This example (albeit oversimplified) of 7% vs. 0.3% in capex vs. market value is the difference in being at the lower end of the pyramid versus being higher up in the structure. Since the 1990s, the costs associated with starting up a modern corporation (with its software driven internet delivered model) have steadily fallen. For example, look at how Instagram, Netflix (the streaming segment) and the countless newer start-ups are reliant on the emergence of cheap dynamic scalable server hosting like what AWS (Amazon Web Services) provides. Jeff Bezos’ Amazon itself spent a fair amount of capex and time developing the tools to reach mass scaled infrastructure the company could sell cheaply. During the dotcom era, if you wanted to start a modern web company, you had high start-up server and scaling costs. Whereas today, a two-man team on a laptop can launch the next online-based disruption with minimal costs (at least, relative to the to the dotcom era), piggybacking on the infrastructure provided by services like AWS.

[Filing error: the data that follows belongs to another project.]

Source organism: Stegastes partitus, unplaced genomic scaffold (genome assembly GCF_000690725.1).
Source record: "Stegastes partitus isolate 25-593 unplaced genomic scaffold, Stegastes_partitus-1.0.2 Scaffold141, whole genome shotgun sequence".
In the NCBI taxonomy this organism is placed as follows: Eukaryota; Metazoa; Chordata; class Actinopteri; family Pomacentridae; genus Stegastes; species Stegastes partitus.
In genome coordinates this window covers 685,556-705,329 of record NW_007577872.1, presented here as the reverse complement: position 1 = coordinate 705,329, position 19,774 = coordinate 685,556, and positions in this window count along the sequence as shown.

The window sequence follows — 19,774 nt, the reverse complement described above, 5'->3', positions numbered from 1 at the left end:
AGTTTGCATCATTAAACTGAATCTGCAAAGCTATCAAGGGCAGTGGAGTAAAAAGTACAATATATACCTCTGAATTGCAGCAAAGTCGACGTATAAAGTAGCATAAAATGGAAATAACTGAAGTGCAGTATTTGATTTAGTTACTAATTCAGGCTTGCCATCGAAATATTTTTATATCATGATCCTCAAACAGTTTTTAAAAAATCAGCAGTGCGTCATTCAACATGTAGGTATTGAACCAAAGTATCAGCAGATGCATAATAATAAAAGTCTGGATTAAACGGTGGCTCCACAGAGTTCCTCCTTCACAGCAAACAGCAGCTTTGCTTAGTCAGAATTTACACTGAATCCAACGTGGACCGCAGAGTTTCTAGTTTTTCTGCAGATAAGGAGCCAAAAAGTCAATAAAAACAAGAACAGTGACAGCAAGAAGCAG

I have read a few comments arguing that the era of capex spend isn’t over. No it isn’t. It never will be. It’s just that the most valuable companies by return on investment live in the present Internet space due to the pyramid we’ve built over the last 60 years. What we need is new capex to build new verticals. New pyramids. But this requires not only a lot of capital but to accept high risk.
Very few people currently seem willing to take the suitable risks - instead issuing share buybacks. One of the well-known examples of a pro-capex investor is Mr Elon Musk (PayPal, Tesla, SpaceX, Solarcity). He took a huge personal financial risk to make a play in a historically tough area with a lot of economic (hence government subsidies etc.) and technological issues: electric cars. Up until very recently, it wasn’t a sure thing he would win with Tesla. Now we see his bigger play - disrupting the energy pyramid - with Tesla’s newly announced lithium ion giga factories - to reduce the cost of batteries. Imagine how many future start-ups will be able to leverage off of this kind of capex. This potentially turns Elon Musk’s company into the Amazon Web Services of battery technology. So capex spend isn’t over - but we need more risk takers out there to emerge and create newer pyramids for future generations.Robotics has seen a lot of capex spend in the new millenium to build out this vertical.